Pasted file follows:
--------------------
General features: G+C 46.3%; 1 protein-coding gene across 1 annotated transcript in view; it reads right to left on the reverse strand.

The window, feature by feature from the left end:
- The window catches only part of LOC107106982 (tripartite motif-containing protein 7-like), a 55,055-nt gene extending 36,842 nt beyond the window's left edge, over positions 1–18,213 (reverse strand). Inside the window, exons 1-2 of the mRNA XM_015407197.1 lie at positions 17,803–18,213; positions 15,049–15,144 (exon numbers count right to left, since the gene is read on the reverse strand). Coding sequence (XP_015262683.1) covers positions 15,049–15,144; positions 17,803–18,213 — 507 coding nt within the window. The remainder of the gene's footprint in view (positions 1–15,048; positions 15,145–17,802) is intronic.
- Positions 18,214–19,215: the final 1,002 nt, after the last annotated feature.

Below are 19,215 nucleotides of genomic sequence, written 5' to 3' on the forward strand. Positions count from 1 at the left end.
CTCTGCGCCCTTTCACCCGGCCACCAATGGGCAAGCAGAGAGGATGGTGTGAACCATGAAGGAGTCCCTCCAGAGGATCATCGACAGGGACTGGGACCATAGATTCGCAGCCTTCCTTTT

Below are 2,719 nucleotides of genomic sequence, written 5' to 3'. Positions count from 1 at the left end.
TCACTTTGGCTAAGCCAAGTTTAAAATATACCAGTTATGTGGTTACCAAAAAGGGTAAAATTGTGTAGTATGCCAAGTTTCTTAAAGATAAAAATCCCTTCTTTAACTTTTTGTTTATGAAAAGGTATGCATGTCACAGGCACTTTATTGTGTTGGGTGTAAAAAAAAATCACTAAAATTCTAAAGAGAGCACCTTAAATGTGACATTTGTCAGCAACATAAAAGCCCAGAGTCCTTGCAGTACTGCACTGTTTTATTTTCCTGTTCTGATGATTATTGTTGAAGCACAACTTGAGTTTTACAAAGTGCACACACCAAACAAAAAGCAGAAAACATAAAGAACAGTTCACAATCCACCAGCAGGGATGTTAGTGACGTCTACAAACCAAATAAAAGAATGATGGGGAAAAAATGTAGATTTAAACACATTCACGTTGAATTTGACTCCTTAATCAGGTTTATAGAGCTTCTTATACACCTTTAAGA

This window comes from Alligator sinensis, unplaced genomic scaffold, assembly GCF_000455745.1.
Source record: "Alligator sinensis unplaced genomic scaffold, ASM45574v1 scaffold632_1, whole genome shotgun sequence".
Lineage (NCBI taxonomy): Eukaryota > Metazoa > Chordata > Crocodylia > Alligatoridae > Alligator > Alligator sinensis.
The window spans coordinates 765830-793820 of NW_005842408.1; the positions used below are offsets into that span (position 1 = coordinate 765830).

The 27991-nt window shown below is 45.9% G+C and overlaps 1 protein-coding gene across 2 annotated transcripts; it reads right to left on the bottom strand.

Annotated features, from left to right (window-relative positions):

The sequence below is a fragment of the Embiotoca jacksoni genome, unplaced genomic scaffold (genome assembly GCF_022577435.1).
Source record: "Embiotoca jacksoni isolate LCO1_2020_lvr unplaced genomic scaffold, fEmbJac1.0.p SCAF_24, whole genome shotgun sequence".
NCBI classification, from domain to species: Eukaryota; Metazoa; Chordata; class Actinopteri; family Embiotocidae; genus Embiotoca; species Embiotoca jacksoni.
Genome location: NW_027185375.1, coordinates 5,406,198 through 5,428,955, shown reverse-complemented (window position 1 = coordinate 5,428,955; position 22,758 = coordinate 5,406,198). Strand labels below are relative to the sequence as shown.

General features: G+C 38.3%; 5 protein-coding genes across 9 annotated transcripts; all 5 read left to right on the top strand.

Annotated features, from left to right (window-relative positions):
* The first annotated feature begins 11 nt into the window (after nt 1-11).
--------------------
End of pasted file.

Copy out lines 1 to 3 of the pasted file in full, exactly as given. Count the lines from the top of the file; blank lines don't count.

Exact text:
General features: G+C 46.3%; 1 protein-coding gene across 1 annotated transcript in view; it reads right to left on the reverse strand.

The window, feature by feature from the left end:
- The window catches only part of LOC107106982 (tripartite motif-containing protein 7-like), a 55,055-nt gene extending 36,842 nt beyond the window's left edge, over positions 1–18,213 (reverse strand). Inside the window, exons 1-2 of the mRNA XM_015407197.1 lie at positions 17,803–18,213; positions 15,049–15,144 (exon numbers count right to left, since the gene is read on the reverse strand). Coding sequence (XP_015262683.1) covers positions 15,049–15,144; positions 17,803–18,213 — 507 coding nt within the window. The remainder of the gene's footprint in view (positions 1–15,048; positions 15,145–17,802) is intronic.